Fertilization & Implantation

  • the genetic material from a sperm cell (spermatozoon) and secondary oocyte merge into a single nucleus
  • fertilization normally occurs in the Fallopian tube 12-24 hours after ovulation
  • ejaculated sperm can remain viable for about 48 hours and a secondary oocyte is viable for about 24 hours after ovulation
  • peristaltic contractions and the action from the cilia transport the oocyte through the tube
  • sperm swim to the oocyte by whip-like movements from its tail
  • sperm produce an enzyme (acrosin) that stimulates sperm motility and migration
  • uterine contractions stimulated by the prostaglandins in semen aids sperm movement
  • sperm undergo functional changes (capacitation) in the female reproductive tract: the membrane around the acrosome becomes fragile so that several destructive enzymes are released
  • the enzymes help penetrate the ring of cells (corona radiate) that surround the oocyte
  • one sperm penetrates and enters a secondary oocyte, this is called syngamy
  • syngamy causes depolarization, which triggers the release of calcium ions into the cell
  • calcium ions stimulate the release of granules, that in turn, promote change changes in the zona pelllucida to block entry of the other sperm
  • oocyte completes equatorial division (meiosis ll)
  • the nucleus from the sperms head and the nucleus from the ovum fuse to produce segmentation nucleus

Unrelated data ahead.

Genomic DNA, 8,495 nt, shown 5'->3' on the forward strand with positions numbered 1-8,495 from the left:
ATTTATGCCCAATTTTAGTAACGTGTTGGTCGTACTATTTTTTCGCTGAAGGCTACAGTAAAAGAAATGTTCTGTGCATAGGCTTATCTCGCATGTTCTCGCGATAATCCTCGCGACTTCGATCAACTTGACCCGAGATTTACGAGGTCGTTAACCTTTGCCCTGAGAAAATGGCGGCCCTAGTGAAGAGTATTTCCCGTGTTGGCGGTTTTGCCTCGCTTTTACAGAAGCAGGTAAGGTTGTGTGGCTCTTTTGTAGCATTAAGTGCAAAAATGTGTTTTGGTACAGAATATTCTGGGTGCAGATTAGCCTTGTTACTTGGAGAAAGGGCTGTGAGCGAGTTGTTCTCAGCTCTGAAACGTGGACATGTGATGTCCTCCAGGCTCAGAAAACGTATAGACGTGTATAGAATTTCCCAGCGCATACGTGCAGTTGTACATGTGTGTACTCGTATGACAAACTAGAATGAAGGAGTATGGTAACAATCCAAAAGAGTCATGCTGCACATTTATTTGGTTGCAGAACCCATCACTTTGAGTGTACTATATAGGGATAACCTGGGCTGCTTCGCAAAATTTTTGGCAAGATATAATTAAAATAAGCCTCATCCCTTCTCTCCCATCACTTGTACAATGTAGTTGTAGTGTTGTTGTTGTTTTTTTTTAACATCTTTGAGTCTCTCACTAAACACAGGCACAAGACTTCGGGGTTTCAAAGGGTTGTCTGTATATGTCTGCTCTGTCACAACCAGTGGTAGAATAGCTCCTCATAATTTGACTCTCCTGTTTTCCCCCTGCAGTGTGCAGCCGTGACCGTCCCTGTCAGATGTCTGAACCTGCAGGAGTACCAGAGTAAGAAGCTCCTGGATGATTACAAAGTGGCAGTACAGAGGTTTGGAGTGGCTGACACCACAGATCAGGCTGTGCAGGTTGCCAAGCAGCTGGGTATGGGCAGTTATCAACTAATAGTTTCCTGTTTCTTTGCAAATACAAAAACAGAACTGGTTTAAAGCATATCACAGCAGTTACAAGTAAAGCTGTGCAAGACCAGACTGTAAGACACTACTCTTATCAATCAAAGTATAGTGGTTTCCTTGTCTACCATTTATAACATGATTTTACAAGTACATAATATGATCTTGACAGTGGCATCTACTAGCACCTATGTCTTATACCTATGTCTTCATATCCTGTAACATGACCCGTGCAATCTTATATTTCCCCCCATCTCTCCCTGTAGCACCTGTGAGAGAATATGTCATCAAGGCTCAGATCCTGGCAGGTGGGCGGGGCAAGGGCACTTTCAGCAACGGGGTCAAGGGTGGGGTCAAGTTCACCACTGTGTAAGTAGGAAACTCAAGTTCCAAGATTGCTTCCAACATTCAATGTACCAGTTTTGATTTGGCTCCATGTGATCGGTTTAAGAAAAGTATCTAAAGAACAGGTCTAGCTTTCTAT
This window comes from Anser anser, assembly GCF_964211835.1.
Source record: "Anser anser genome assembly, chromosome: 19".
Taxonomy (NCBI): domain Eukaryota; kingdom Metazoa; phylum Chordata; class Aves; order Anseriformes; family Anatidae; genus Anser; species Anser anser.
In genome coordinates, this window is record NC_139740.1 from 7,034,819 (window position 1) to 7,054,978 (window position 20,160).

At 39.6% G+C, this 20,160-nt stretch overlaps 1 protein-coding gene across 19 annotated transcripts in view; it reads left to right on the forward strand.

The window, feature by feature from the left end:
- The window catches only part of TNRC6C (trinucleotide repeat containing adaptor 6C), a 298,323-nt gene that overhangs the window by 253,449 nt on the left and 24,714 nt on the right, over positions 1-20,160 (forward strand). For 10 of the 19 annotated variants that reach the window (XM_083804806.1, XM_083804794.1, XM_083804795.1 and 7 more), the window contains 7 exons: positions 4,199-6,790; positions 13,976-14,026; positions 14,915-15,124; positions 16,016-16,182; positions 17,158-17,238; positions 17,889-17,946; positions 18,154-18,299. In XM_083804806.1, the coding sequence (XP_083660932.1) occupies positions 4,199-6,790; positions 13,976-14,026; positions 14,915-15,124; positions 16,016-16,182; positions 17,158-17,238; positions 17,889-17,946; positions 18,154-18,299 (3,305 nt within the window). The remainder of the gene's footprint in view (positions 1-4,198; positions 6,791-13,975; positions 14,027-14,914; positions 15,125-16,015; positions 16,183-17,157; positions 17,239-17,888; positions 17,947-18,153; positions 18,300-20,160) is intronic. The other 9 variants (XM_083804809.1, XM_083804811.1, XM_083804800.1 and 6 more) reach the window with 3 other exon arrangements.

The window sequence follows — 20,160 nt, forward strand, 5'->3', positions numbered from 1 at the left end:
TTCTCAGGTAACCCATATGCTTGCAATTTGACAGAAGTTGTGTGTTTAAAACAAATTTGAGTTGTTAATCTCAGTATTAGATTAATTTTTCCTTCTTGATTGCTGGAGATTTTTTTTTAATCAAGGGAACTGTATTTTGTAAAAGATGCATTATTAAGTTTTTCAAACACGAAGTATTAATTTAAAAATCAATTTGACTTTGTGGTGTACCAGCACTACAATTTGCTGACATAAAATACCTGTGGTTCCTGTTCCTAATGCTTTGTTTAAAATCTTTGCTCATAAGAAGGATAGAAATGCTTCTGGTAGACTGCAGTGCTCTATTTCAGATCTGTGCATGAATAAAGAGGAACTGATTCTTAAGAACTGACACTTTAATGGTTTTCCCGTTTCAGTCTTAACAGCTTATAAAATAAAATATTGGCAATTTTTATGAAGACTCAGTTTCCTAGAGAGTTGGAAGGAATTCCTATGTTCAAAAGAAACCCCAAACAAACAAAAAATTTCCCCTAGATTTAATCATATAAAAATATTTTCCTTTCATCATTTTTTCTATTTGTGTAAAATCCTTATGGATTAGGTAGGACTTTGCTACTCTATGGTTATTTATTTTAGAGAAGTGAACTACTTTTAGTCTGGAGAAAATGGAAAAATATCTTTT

• the segmentation nucleus contains 23 chromosomes from the male pronucleus and 23 chromosomes from the female pronucleus
  • the fertilized ovum is now called a zygote
  • rapid mitotic cell divisions of the zygote are called cleavage
  • cleavage is completed 30 hours after fertilization
  • successive cleavages produce a solid sphere of cells called morula
  • the morula is the same size as the original zygote
  • at 4 1/2 - 5 days, the dense cluster of cells has developed into a hollow ball of cells and enters the uterine cavity, it is now called a blastocyst

Implantation

  • blastocyst remains free within the uterine cavity for a short period of time
  • blastocyst enlarges and receives nourishment from glycogen rich secretions from the uterine glands
  • 6 days after fertilization the blastocyst attaches to the endometrium
  • usually implants on the posterior wall of the fundus
  • develops two layers in the region of contact between the blastocyst and endometrium, synctiotrophoblast and cytotrophobast
  • syncytiotrophoblast secretes enzymes that enables the blastocyst to penetrate the uterine lining, the enzymes digest and liquefy the endometrial cells
  • the trophoblast secretes hCG that rescues the corpus luteum from degeneration and sustains its secrestions of progesterone and estrogens, thus menstruation does not begin